New ticker meanings #3

 Trade three has the same coding as trade two, and I think I will change it.  I have found instances of directional conflict, and if I do it will be with a new symbol [most likely ++], and keep all colors the same.  If the market is above trade three and moving up, but below trades one and two the color is red [dots] and that is confusing because the market is moving up and not down.  Everything else seems to be, as I want it.

 The most important things in the ticker are the access boxes [trades one, two, three, etc.] in that they represent capital entering the market with equality [a buyer and seller].  The database is biased to being long and has an exit program, therefore, if the program does not exit, it means that longs are staying, creating the needed imbalance for direction.  This activity will take place ahead of any color change giving plenty of time with which to work. 

 The net of this is to change from trading with unchanged on our side to trading with direction on our side. 

The changes in this newer program [ticker] relate to introducing both a time and price tolerance into the calculations.  These keep the data smoother as you can see on your new display.  When there is only one entry, the box will be gold when that entry is above the exit, white when it is underneath.  After trade two the colors will shift to the highest and lowest of that pair.

The chevrons [<<<<<] were introduced to show retracement and note that when retracement is retraced; it should be thought of as an entry, which it indirectly is.  The chevrons appear as the first counter move in the developing section of the market.  The first direction will be dots then chevrons if needed—note the market can move vertically either way at the starting point so having one versus the other has no bearing on the outcome.  Note that it is back and forth through the access point that creates chevrons to dots etc., and also note that where chevrons appear in the data string, the first chevron will be at or very near that access point. 

The key point in reading the ticker is to see the market vertically in the linear development of the data stream.  You must go to the 0-4 graphic and study it.  Next you must see that change comes from entry and not price.  The change in colors is after the fact, but is still needed.  A long string of green dots will not change to red without additional entry—note where in the string this entry takes place as the lower and more attractively priced the better the chance for change.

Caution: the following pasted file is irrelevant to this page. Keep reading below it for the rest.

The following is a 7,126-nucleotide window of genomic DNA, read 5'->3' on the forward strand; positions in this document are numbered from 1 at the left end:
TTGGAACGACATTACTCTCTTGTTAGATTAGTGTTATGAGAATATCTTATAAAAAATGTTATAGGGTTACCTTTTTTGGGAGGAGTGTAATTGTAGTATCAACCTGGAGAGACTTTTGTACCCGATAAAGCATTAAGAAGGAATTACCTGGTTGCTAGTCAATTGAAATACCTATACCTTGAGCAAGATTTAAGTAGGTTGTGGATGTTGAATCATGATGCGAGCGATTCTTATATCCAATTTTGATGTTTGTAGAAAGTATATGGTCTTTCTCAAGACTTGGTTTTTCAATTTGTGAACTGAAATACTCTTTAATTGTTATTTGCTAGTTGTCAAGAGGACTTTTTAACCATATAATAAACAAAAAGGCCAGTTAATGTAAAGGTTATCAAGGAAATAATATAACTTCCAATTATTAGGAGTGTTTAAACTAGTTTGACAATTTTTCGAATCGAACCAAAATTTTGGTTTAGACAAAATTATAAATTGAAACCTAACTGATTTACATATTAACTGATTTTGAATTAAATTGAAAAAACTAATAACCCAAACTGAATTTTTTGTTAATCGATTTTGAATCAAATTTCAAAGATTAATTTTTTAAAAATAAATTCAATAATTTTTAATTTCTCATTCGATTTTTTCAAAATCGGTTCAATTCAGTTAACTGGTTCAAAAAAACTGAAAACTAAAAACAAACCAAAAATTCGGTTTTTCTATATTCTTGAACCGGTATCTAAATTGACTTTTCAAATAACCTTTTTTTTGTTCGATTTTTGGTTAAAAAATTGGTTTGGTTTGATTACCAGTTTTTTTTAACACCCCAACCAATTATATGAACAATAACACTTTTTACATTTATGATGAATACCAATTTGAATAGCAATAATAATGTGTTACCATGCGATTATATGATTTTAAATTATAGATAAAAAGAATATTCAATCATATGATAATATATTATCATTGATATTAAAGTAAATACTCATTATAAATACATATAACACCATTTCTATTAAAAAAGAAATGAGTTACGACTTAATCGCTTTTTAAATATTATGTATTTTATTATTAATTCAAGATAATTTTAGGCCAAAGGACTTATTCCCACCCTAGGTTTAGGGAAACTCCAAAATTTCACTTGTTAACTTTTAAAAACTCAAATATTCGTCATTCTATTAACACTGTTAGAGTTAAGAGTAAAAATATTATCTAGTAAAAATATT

The only thing that can go back and forth is the last price indicator [blue color].  All else just continues to move forward. [where + equal dots] +++++<<<<<< +  means the market went above the entry [last access or trade number] by five price indicators [i.e. +’s], went below that same entry by five price indicators [i.e.. <’s], and them back above it---the market is where it started and we have created a long string of linear data. 

 We trim the data to fit between the last two points, and you should note that trade ones create the longest strings of irregular changes [dots/chevrons] because no entry means the same conditions will prevail, in other words, the market is in need of entry.  A close trade two above the carryover trade is good because buying is overcoming random market conditions.  Always try to find where the market needs to or is overcoming conditions rather than where it is advantageous.